There are some techniques that allow researchers to assign small molecules to neurons at EM resolution. However, these techniques require the expression of special ‘tags’ in defined neurons by means of transgenesis, limiting the use of these techniques to one or a few markers per individual. Some of these technologies also lack optimal resolution and proper contrast for EM studies.
Jékely and his team identified a diverse class of neuropeptides that survive the fixation and processing treatment for EM. These neuropeptides can be tagged by specific antibodies coupled to gold particles. Dr. Jékely's team demonstrated the utility of the siGOLD method by identifying and reconstructing over 80 neurons using 11 different antibodies on the Platynereis larval sections.
Réza Shahidi, Elizabeth A. Williams, Markus Conzelmann, Albina Asadulina, Csaba Verasztó, Sanja Jasek, Luis A. Bezares-Calderón and Gáspár Jékely: A Serial Multiplex Immunogold Labeling Method for Identifying Peptidergic Neurons in Connectomes. Published December 15, 2015
Cite as eLife 2015;10.7554/eLife.11147
Max-Planck-Institut für Entwicklungsbiologie
Tel.: 07071 601-1310
Press officer (Public Relations)
Phone: +49 7071 601- 444
Printable images can be obtained at the Public Relations Office. Please send a proof upon publication.
The Max Planck Institute for Developmental Biology conducts basic research in the fields of biochemistry, genetics and evolutionary biology. It employs about 360 people and is located at the Max Planck Campus in Tübingen. The Max Planck Institute for Developmental Biology is one of 83 research institutes that the Max Planck Society for the Advancement of Science maintains in Germany.
Nadja Winter | Max-Planck-Institut für Entwicklungsbiologie
Two Group A Streptococcus genes linked to 'flesh-eating' bacterial infections
25.09.2017 | University of Maryland
Rainbow colors reveal cell history: Uncovering β-cell heterogeneity
22.09.2017 | DFG-Forschungszentrum für Regenerative Therapien TU Dresden
At the productronica trade fair in Munich this November, the Fraunhofer Institute for Laser Technology ILT will be presenting Laser-Based Tape-Automated Bonding, LaserTAB for short. The experts from Aachen will be demonstrating how new battery cells and power electronics can be micro-welded more efficiently and precisely than ever before thanks to new optics and robot support.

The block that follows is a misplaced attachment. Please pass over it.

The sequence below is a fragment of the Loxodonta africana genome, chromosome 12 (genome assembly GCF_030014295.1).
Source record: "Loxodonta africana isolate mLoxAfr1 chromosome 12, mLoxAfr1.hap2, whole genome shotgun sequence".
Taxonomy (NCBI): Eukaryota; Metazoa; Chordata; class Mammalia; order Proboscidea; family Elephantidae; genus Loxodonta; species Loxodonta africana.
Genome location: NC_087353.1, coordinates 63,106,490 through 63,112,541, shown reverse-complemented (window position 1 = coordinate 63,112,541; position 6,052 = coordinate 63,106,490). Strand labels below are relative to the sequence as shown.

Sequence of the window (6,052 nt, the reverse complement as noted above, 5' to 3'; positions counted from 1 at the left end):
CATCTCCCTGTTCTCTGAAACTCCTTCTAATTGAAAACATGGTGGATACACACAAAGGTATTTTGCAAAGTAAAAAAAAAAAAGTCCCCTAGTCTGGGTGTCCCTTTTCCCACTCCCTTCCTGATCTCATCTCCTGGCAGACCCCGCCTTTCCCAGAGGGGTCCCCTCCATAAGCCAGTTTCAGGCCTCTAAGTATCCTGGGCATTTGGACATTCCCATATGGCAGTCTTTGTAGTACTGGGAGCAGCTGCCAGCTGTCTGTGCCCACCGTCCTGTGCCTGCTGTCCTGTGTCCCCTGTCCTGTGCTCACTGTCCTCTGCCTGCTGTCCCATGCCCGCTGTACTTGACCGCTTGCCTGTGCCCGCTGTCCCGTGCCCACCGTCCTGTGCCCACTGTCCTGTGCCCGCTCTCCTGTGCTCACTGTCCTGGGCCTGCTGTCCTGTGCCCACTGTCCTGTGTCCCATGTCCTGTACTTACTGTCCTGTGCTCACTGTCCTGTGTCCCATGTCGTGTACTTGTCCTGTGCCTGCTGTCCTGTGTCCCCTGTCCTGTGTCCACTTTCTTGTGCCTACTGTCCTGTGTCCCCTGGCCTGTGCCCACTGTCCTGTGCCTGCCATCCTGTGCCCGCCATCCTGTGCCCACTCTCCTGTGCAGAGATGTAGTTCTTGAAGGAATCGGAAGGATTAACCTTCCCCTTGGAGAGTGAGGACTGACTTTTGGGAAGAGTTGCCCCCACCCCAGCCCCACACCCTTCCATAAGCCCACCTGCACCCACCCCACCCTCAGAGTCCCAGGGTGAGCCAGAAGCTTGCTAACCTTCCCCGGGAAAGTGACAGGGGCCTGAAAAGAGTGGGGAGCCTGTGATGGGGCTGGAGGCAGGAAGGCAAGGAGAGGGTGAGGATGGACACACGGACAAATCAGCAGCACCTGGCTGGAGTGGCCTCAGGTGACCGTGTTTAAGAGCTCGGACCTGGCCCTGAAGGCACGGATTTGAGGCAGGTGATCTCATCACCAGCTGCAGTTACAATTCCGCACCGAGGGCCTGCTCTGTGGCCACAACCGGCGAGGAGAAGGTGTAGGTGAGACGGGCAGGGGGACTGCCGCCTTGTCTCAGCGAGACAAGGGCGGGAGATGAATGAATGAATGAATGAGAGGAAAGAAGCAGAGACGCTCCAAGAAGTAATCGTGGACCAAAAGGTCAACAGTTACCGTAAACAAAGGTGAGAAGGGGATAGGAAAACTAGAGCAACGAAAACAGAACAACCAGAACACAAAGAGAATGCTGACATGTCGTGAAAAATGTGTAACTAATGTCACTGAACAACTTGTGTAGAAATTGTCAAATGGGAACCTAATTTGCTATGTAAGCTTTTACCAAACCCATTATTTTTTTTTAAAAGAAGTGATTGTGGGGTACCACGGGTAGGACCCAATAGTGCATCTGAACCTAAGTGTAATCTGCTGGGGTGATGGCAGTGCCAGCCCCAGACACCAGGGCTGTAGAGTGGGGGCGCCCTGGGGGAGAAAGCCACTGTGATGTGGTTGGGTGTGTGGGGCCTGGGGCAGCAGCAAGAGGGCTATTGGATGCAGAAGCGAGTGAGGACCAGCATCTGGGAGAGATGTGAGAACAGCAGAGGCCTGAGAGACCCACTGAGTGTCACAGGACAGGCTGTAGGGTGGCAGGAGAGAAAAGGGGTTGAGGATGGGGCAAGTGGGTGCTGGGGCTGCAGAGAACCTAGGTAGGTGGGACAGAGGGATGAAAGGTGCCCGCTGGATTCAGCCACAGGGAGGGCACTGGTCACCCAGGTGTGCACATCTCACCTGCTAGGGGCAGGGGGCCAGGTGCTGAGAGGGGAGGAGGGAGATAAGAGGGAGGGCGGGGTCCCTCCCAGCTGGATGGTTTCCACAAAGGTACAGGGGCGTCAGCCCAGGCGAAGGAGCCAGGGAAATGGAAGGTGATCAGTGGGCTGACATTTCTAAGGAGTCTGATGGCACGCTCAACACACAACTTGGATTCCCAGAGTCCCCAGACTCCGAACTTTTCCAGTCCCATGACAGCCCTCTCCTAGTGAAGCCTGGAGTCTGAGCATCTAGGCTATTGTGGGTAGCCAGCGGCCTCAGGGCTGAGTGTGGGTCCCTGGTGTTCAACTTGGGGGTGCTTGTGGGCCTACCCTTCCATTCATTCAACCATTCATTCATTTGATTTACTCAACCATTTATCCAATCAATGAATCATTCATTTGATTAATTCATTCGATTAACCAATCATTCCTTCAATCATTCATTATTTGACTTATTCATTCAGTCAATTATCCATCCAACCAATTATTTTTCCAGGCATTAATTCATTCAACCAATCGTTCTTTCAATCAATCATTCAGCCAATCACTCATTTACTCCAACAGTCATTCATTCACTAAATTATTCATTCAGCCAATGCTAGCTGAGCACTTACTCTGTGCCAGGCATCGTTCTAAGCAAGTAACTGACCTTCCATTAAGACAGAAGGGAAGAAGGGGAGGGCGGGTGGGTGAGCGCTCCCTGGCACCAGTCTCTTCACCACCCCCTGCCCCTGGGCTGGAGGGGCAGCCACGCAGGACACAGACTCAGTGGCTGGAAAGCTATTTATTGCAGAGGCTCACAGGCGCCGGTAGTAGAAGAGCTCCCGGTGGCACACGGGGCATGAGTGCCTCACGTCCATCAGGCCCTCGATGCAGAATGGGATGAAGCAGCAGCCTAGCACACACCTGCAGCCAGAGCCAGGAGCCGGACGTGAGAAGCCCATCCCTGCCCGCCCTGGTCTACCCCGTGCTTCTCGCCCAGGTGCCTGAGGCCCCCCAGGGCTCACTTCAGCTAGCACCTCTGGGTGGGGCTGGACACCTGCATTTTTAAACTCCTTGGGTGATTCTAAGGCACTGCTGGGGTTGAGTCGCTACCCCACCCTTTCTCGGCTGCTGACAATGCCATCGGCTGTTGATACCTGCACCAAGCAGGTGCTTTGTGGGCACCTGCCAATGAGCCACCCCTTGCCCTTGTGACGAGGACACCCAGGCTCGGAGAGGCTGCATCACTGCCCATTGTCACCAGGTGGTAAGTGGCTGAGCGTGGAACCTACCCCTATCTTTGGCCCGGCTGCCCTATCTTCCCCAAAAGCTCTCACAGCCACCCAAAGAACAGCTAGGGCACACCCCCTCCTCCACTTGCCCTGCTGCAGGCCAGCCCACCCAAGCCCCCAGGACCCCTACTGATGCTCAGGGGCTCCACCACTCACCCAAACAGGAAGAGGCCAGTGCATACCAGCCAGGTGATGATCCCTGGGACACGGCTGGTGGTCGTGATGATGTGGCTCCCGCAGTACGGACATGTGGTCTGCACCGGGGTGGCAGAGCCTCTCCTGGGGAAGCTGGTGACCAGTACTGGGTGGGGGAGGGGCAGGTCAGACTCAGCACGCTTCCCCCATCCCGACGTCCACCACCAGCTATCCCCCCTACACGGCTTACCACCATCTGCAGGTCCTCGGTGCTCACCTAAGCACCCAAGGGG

Fraunhofer ILT from Aachen relies on a clever combination of robotics and a laser scanner with new optics as well as process monitoring, which it has developed...
Plants and algae use the enzyme Rubisco to fix carbon dioxide, removing it from the atmosphere and converting it into biomass. Algae have figured out a way to increase the efficiency of carbon fixation. They gather most of their Rubisco into a ball-shaped microcompartment called the pyrenoid, which they flood with a high local concentration of carbon dioxide. A team of scientists at Princeton University, the Carnegie Institution for Science, Stanford University and the Max Plank Institute of Biochemistry have unravelled the mysteries of how the pyrenoid is assembled. These insights can help to engineer crops that remove more carbon dioxide from the atmosphere while producing more food.
A warming planet
Our brains house extremely complex neuronal circuits, whose detailed structures are still largely unknown. This is especially true for the so-called cerebral cortex of mammals, where among other things vision, thoughts or spatial orientation are being computed. Here the rules by which nerve cells are connected to each other are only partly understood. A team of scientists around Moritz Helmstaedter at the Frankfiurt Max Planck Institute for Brain Research and Helene Schmidt (Humboldt University in Berlin) have now discovered a surprisingly precise nerve cell connectivity pattern in the part of the cerebral cortex that is responsible for orienting the individual animal or human in space.
The researchers report online in Nature (Schmidt et al., 2017. Axonal synapse sorting in medial entorhinal cortex, DOI: 10.1038/nature24005) that synapses in...
Whispering gallery mode (WGM) resonators are used to make tiny micro-lasers, sensors, switches, routers and other devices. These tiny structures rely on a...
Using ultrafast flashes of laser and x-ray radiation, scientists at the Max Planck Institute of Quantum Optics (Garching, Germany) took snapshots of the briefest electron motion inside a solid material to date. The electron motion lasted only 750 billionths of the billionth of a second before it fainted, setting a new record of human capability to capture ultrafast processes inside solids!
When x-rays shine onto solid materials or large molecules, an electron is pushed away from its original place near the nucleus of the atom, leaving a hole...
19.09.2017 | Event News
12.09.2017 | Event News
06.09.2017 | Event News
25.09.2017 | Power and Electrical Engineering
25.09.2017 | Health and Medicine
25.09.2017 | Physics and Astronomy